Jakovenko was suffering from a cold and finished on minus two, while Kasimzdhanov (“I don't really want to think chess at the moment”) and Gelfand (“one of the worst tournaments I played; one-move blunders”) collected only on 3.5 points. Especially for the latter that was disappointing, since he shared first place in Baku with Caruana.

Below you can find the final standings, all results and also the overall standings in the Grand Prix after two of the four tournaments.

2014 Grand Prix, Tashkent | Final Standings

# Name Rtg Perf 1 2 3 4 5 6 7 8 9 0 1 2 Pts SB
1 Andreikin,D 2722 2852 phpfCo1l0.png ½ 1 ½ ½ 1 1 ½ ½ ½ ½ ½ 7.0/11
2 Nakamura,H 2764 2815 ½ phpfCo1l0.png ½ ½ ½ ½ 1 ½ ½ ½ ½ 1 6.5/11 34.50
3 Mamedyarov,S 2764 2815 0 ½ phpfCo1l0.png ½ ½ ½ ½ ½ ½ 1 1 1 6.5/11 32.00
4 Vachier-Lagrave,M 2757 2783 ½ ½ ½ phpfCo1l0.png 1 ½ ½ ½ ½ 0 1 ½ 6.0/11 32.50
5 Caruana,F 2844 2776 ½ ½ ½ 0 phpfCo1l0.png ½ ½ ½ ½ 1 ½ 1 6.0/11 31.00
6 Karjakin,S 2767 2782 0 ½ ½ ½ ½ phpfCo1l0.png 0 ½ 1 1 1 ½ 6.0/11 30.00
7 Jobava,B 2717 2787 0 0 ½ ½ ½ 1 phpfCo1l0.png ½ ½ ½ 1 1 6.0/11 29.75
8 Radjabov,T 2726 2754 ½ ½ ½ ½ ½ ½ ½ phpfCo1l0.png ½ ½ ½ ½ 5.5/11
9 Giri,A 2768 2720 ½ ½ ½ ½ ½ 0 ½ ½ phpfCo1l0.png ½ ½ ½ 5.0/11
10 Jakovenko,D 2747 2690 ½ ½ 0 1 0 0 ½ ½ ½ phpfCo1l0.png ½ ½ 4.5/11
11 Kasimdzhanov,R 2706 2625 ½ ½ 0 0 ½ 0 0 ½ ½ ½ phpfCo1l0.png ½ 3.5/11 19.00
12 Gelfand,B 2748 2621 ½ 0 0 ½ 0 ½ 0 ½ ½ ½ ½ phpfCo1l0.png 3.5/11 18.75

xxx

2014 Grand Prix, Baku | All Results

Round 1 15:00 UZT 21.10.14   Round 2 15:00 UZT 22.10.14
Giri ½-½ Gelfand   Gelfand ½-½ Karjakin
Mamedyarov 0-1 Andreikin   Jakovenko ½-½ Radjabov
Nakamura 1-0 Jobava   Vachier-Lagrave 1-0 Kasimdzhanov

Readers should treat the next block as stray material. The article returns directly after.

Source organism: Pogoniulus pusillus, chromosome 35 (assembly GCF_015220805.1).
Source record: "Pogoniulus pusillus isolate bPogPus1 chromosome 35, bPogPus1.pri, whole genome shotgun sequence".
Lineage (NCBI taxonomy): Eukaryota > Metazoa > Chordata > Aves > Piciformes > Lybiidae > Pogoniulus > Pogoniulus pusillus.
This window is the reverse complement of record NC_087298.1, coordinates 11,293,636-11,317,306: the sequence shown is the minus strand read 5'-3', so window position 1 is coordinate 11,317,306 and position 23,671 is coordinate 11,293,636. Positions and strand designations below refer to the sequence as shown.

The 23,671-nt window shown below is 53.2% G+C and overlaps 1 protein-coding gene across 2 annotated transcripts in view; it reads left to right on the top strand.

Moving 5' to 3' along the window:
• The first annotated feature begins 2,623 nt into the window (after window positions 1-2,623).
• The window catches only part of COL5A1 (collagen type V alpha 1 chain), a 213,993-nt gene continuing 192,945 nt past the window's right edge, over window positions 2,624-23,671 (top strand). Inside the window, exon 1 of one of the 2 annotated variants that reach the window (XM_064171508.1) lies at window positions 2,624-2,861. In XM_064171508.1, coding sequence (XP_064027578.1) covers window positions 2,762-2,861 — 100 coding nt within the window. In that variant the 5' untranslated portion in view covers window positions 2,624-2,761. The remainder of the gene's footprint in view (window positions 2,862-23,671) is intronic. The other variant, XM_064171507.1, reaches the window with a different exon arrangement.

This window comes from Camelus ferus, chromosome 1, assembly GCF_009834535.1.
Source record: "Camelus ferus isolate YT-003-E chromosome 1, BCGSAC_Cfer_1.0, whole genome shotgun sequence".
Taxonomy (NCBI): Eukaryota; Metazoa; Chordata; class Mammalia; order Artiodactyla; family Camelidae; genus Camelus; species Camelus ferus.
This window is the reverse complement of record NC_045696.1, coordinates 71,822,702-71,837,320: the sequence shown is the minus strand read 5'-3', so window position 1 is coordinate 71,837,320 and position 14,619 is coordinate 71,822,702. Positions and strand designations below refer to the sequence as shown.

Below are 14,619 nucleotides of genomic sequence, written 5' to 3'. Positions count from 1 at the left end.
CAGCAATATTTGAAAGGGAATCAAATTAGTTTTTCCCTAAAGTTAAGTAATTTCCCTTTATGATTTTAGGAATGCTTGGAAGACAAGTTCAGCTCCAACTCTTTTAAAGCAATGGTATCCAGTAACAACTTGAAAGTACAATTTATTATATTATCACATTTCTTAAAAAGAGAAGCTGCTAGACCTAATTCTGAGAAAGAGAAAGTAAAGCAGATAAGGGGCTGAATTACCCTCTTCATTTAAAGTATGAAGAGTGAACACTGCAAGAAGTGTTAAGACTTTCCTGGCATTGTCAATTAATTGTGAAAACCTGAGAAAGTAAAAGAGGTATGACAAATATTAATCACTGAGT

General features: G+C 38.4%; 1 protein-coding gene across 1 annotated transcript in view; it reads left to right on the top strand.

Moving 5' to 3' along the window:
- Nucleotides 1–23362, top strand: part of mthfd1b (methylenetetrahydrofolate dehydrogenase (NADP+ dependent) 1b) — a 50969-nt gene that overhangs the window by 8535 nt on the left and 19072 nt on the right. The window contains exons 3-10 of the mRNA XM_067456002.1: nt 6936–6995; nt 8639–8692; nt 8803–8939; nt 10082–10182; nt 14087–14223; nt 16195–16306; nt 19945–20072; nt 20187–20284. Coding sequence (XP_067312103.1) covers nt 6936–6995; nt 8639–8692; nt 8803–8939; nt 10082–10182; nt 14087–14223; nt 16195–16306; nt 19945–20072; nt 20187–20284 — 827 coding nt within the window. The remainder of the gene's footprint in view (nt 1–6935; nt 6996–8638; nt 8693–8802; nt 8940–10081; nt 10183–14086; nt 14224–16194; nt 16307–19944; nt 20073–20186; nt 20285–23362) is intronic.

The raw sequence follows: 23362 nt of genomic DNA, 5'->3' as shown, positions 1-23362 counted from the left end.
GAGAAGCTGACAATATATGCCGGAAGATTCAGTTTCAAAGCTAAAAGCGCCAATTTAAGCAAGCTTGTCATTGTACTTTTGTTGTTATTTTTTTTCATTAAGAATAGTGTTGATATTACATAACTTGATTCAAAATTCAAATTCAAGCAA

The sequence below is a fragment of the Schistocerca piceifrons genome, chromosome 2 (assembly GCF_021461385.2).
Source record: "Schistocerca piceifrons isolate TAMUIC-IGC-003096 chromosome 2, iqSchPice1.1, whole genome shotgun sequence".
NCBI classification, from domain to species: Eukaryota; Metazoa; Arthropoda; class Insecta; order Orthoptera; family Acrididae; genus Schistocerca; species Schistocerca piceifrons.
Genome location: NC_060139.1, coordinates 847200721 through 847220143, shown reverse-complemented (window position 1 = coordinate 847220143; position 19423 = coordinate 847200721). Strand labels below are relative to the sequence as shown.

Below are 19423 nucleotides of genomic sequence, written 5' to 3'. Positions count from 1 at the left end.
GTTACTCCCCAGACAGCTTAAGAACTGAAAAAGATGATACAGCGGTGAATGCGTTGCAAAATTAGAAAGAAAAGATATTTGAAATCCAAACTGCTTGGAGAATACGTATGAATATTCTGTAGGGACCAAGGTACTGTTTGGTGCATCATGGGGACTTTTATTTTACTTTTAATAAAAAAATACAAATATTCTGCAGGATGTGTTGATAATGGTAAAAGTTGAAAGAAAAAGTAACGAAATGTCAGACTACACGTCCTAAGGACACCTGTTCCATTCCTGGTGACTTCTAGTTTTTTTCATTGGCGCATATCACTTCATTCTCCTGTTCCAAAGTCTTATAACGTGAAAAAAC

Caruana 0-1 Vachier-Lagrave   Jobava ½-½ Caruana
Kasimdzhanov ½-½ Jakovenko   Andreikin ½-½ Nakamura
Radjabov ½-½ Karjakin   Giri ½-½ Mamedyarov
Round 3 15:00 UZT 23.10.14   Round 4 15:00 UZT 24.10.14
Mamedyarov 1-0 Gelfand   Gelfand ½-½ Jakovenko
Nakamura ½-½ Giri   Vachier-Lagrave ½-½ Karjakin
Caruana ½-½ Andreikin   Jobava ½-½ Radjabov
Kasimdzhanov 0-1 Jobava   Andreikin ½-½ Kasimdzhanov
Radjabov ½-½ Vachier-Lagrave   Giri ½-½ Caruana
Karjakin 1-0 Jakovenko   Mamedyarov ½-½ Nakamura
Round 5 15:00 UZT 26.10.14   Round 6 15:00 UZT 27.10.14
Nakamura 1-0 Gelfand   Gelfand ½-½ Vachier-Lagrave
Caruana ½-½ Mamedyarov   Jobava ½-½ Jakovenko
Kasimdzhanov ½-½ Giri   Andreikin 1-0 Karjakin
Radjabov ½-½ Andreikin   Giri ½-½ Radjabov
Karjakin 0-1 Jobava   Mamedyarov 1-0 Kasimdzhanov
Jakovenko 1-0 Vachier-Lagrave   Nakamura ½-½ Caruana
Round 7 15:00 UZT 28.10.14   Round 8 15:00 UZT 29.10.14
Caruana 1-0 Gelfand   Gelfand 0-1 Jobava
Kasimdzhanov ½-½ Nakamura   Andreikin ½-½ Vachier-Lagrave
Radjabov ½-½ Mamedyarov   Giri ½-½ Jakovenko
Karjakin 1-0 Giri   Mamedyarov ½-½ Karjakin
Jakovenko ½-½ Andreikin   Nakamura ½-½ Radjabov
Vachier-Lagrave ½-½ Jobava   Caruana ½-½ Kasimdzhanov
Round 9 15:00 UZT 31.10.14   Round 10 15:00 UZT 01.11.14
Kasimdzhanov ½-½ Gelfand   Gelfand ½-½ Andreikin
Radjabov ½-½ Caruana   Giri ½-½ Jobava
Karjakin ½-½ Nakamura   Mamedyarov ½-½ Vachier-Lagrave
Jakovenko 0-1 Mamedyarov   Nakamura ½-½ Jakovenko
Vachier-Lagrave ½-½ Giri   Caruana ½-½ Karjakin
Jobava 0-1 Andreikin   Kasimdzhanov ½-½ Radjabov
Round 11 11:00 UZT 02.11.14        
Radjabov ½-½ Gelfand        
Karjakin 1-0 Kasimdzhanov        
Jakovenko 0-1 Caruana        
Vachier-Lagrave ½-½ Nakamura        
Jobava ½-½ Mamedyarov        
Andreikin ½-½ Giri        

FIDE Grand Prix | Standings After Two Tournaments

Rank Name Rtg Baku Tashkent Tbilisi Khanty-Mansiysk Total
1 Fabiano Caruana (ITA) 2839 155 75 x 230
2 Hikaru Nakamura (USA) 2767 82 125 x 207
3 Dmitry Andreikin (RUS) 2717 20 170 x 190
4 Boris Gelfand (ISR) 2759 155 15 x 170
5 Shakhriyar Mamedyarov (AZE) 2757 35 125 x 160
6 Sergey Karjakin (RUS) 2770 82 75 x 157
7 Teimour Radjabov (AZE) 2730 50 50 x 100
8 Alexander Grischuk (RUS) 2795 82 x x 82
8 Peter Svidler (RUS) 2743 82 x x 82
8 Evgeny Tomashevsky (RUS) 2714 82 x x 82
11 Baadur Jobava (GEO) 2722 75 x x 75
11 Maxime Vachier-Lagrave (FRA) 2751 75 x x 75
13 Rustam Kasimdzhanov (UZB) 2709 35 15 x 50
14 Anish Giri (NED) 2776 40 x x 40
15 Dmitry Jakovenko (RUS) 2745 30 x x 30
16 Leinier Dominguez (CUB) 2726 10 x x 10

The next Grand Prix is scheduled for 14-28 February 2015 in Tbilisi, Georgia and the last one will be held 13-27 May 2015 in Khanty-Mansiysk, Russia. The winner and second placed player in the overall final standings of the Grand Prix will qualify for the Candidates’ Tournament to be held in the last quarter of 2015 or the first half of 2016. | Games via TWIC phpfCo1l0.png